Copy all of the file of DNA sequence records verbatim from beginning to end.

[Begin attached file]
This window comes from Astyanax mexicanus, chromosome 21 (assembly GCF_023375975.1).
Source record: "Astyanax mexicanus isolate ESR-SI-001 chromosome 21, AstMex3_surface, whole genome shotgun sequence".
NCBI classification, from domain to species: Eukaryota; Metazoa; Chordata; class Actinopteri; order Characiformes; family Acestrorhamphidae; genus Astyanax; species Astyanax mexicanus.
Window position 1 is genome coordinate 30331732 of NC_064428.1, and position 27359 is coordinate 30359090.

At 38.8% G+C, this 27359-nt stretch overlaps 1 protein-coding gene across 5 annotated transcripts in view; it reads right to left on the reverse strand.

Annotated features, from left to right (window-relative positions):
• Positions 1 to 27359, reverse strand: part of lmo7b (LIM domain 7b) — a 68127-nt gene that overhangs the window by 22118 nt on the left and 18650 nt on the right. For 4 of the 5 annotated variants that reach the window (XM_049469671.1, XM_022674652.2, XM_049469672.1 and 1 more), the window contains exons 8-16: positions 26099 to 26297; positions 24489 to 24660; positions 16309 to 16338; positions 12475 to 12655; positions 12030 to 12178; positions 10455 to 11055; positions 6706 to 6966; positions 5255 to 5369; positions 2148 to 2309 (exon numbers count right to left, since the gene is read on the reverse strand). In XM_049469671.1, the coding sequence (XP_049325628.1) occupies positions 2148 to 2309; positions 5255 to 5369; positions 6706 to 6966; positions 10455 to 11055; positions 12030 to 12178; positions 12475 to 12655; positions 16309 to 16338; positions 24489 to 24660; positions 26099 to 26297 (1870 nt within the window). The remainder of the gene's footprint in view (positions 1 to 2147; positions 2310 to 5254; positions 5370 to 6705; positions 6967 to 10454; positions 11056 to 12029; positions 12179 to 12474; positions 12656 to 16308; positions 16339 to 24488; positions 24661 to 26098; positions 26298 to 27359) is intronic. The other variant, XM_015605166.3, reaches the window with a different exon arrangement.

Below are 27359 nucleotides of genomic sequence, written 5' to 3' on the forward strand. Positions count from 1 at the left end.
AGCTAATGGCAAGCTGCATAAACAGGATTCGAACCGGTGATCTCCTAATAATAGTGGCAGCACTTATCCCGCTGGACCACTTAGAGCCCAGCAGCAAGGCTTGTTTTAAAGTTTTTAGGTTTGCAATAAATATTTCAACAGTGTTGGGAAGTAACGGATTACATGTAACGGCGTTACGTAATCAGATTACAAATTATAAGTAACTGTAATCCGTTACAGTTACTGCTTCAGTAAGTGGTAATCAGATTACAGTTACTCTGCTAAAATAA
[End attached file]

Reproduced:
This window comes from Astyanax mexicanus, chromosome 21 (assembly GCF_023375975.1).
Source record: "Astyanax mexicanus isolate ESR-SI-001 chromosome 21, AstMex3_surface, whole genome shotgun sequence".
NCBI classification, from domain to species: Eukaryota; Metazoa; Chordata; class Actinopteri; order Characiformes; family Acestrorhamphidae; genus Astyanax; species Astyanax mexicanus.
Window position 1 is genome coordinate 30331732 of NC_064428.1, and position 27359 is coordinate 30359090.

At 38.8% G+C, this 27359-nt stretch overlaps 1 protein-coding gene across 5 annotated transcripts in view; it reads right to left on the reverse strand.

Annotated features, from left to right (window-relative positions):
• Positions 1 to 27359, reverse strand: part of lmo7b (LIM domain 7b) — a 68127-nt gene that overhangs the window by 22118 nt on the left and 18650 nt on the right. For 4 of the 5 annotated variants that reach the window (XM_049469671.1, XM_022674652.2, XM_049469672.1 and 1 more), the window contains exons 8-16: positions 26099 to 26297; positions 24489 to 24660; positions 16309 to 16338; positions 12475 to 12655; positions 12030 to 12178; positions 10455 to 11055; positions 6706 to 6966; positions 5255 to 5369; positions 2148 to 2309 (exon numbers count right to left, since the gene is read on the reverse strand). In XM_049469671.1, the coding sequence (XP_049325628.1) occupies positions 2148 to 2309; positions 5255 to 5369; positions 6706 to 6966; positions 10455 to 11055; positions 12030 to 12178; positions 12475 to 12655; positions 16309 to 16338; positions 24489 to 24660; positions 26099 to 26297 (1870 nt within the window). The remainder of the gene's footprint in view (positions 1 to 2147; positions 2310 to 5254; positions 5370 to 6705; positions 6967 to 10454; positions 11056 to 12029; positions 12179 to 12474; positions 12656 to 16308; positions 16339 to 24488; positions 24661 to 26098; positions 26298 to 27359) is intronic. The other variant, XM_015605166.3, reaches the window with a different exon arrangement.

Below are 27359 nucleotides of genomic sequence, written 5' to 3' on the forward strand. Positions count from 1 at the left end.
AGCTAATGGCAAGCTGCATAAACAGGATTCGAACCGGTGATCTCCTAATAATAGTGGCAGCACTTATCCCGCTGGACCACTTAGAGCCCAGCAGCAAGGCTTGTTTTAAAGTTTTTAGGTTTGCAATAAATATTTCAACAGTGTTGGGAAGTAACGGATTACATGTAACGGCGTTACGTAATCAGATTACAAATTATAAGTAACTGTAATCCGTTACAGTTACTGCTTCAGTAAGTGGTAATCAGATTACAGTTACTCTGCTAAAATAA